Some companies are now using monitoring techniques—referred to as “people analytics”—to learn as much as they can about you, from your communication patterns to what types of websites you visit to how often you use the bathroom. This type of privacy invasion can cause employees immense stress, as they work with the constant knowledge that their boss is aware of their every behavior—and able to use that against them as they see fit.

Lewis Maltby, president of the National Workrights Institute at Cornell University, tells In These Times that the level of surveillance workers are facing is increasing exponentially.

“If you look at what some people call ‘people analytics,’ it’s positively frightening,” Maltby says. “People analytics devices get how often you talk, the tone of your voice, where you are every single second you’re at work, your body language, your facial expressions and something called ‘patterns of interaction.’” He explains that some of these devices even record what employees say at work.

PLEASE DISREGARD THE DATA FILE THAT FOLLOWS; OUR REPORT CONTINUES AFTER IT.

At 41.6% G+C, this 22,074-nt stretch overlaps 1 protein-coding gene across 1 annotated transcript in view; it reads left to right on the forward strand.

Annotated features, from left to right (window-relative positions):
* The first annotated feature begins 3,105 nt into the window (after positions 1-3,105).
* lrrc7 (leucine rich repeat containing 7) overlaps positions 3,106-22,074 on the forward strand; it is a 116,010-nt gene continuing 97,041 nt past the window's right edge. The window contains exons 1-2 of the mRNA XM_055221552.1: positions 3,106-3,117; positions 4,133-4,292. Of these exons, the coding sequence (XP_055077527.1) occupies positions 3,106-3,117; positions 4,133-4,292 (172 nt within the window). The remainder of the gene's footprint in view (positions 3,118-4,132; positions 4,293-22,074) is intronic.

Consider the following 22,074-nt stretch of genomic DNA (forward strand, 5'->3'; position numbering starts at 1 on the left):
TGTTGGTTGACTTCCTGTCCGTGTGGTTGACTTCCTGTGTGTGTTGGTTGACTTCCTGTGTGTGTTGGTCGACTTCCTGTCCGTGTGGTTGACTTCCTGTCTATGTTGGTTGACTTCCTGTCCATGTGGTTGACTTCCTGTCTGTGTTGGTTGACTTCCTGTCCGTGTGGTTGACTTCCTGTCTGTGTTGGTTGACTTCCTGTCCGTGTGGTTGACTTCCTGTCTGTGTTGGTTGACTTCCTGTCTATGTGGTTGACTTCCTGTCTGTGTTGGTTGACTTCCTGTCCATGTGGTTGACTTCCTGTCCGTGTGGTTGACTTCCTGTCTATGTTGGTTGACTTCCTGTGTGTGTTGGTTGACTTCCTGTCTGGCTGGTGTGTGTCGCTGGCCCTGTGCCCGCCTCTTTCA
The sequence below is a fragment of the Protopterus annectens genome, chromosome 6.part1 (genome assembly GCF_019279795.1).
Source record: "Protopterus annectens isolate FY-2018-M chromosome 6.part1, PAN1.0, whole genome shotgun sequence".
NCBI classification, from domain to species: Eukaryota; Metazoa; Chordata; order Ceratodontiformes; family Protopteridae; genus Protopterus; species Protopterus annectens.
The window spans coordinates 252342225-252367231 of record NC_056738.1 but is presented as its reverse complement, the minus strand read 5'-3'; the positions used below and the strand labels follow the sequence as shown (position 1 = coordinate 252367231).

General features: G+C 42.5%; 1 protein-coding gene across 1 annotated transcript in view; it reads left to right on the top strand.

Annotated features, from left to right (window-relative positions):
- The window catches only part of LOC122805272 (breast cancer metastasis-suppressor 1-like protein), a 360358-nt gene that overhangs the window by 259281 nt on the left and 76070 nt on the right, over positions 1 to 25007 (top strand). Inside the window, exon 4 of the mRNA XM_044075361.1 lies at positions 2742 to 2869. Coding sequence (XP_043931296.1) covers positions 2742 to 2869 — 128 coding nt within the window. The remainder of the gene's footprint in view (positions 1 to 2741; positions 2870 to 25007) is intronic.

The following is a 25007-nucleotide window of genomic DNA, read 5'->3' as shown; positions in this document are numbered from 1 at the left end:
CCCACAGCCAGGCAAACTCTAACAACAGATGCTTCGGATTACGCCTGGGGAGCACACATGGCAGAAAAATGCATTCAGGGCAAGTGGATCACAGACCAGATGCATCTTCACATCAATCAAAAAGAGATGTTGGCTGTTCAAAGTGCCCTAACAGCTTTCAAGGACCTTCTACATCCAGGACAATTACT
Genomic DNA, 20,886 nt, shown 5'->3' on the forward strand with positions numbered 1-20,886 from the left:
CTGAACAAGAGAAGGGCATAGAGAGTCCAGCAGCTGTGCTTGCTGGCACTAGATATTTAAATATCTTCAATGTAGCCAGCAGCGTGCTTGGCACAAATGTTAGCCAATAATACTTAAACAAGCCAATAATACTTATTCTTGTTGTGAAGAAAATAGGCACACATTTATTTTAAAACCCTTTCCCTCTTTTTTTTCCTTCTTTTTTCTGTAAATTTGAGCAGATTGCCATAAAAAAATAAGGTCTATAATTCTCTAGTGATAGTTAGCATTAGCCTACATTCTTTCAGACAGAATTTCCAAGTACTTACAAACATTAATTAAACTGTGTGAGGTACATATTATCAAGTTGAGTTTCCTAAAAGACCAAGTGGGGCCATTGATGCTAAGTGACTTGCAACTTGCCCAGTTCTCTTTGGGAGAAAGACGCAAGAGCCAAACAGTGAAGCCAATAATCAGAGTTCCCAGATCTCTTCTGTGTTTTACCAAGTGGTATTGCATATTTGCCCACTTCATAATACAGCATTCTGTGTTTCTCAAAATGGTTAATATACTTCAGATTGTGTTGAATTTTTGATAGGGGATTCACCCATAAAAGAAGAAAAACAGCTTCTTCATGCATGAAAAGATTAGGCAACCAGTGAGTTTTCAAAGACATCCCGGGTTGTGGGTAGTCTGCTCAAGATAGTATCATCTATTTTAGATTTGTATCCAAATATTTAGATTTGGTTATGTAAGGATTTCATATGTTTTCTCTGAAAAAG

According to some experts, this high level of employee surveillance may actually harm the companies that use these techniques.

“In general, people experience more stress when they feel that someone is looking over their shoulder, real or virtual,” Michael Childers, director at the School for Workers, tells In These Times. “There is a large body of research documenting that stressful workplaces can potentially lead to many problems that reduce company profits, including increased turnover, more sick days used, higher workplace compensation costs, and ironically, even lower productivity.”

Richard Wolff, a professor of economics emeritus at the University of Massachusetts, tells In These Times that this type of surveillance “deepens the antagonism, mutual suspicion, and hostility of employer relative to employee. It degrades worker morale and will probably fail—leading employers to conclude not that such surveillance is a bad idea, but rather than they need to automate to get rid of workers altogether.”

While this level of worker surveillance may be alarming, it has so far gone largely unchecked. Congress has never passed a law to regulate employee surveillance, Maltby says, and he doesn’t think it will any time soon. However, he says that either Congress or the Supreme Court could finally decide that employers have gone too far when they start tracking employee movement during a worker’s time off.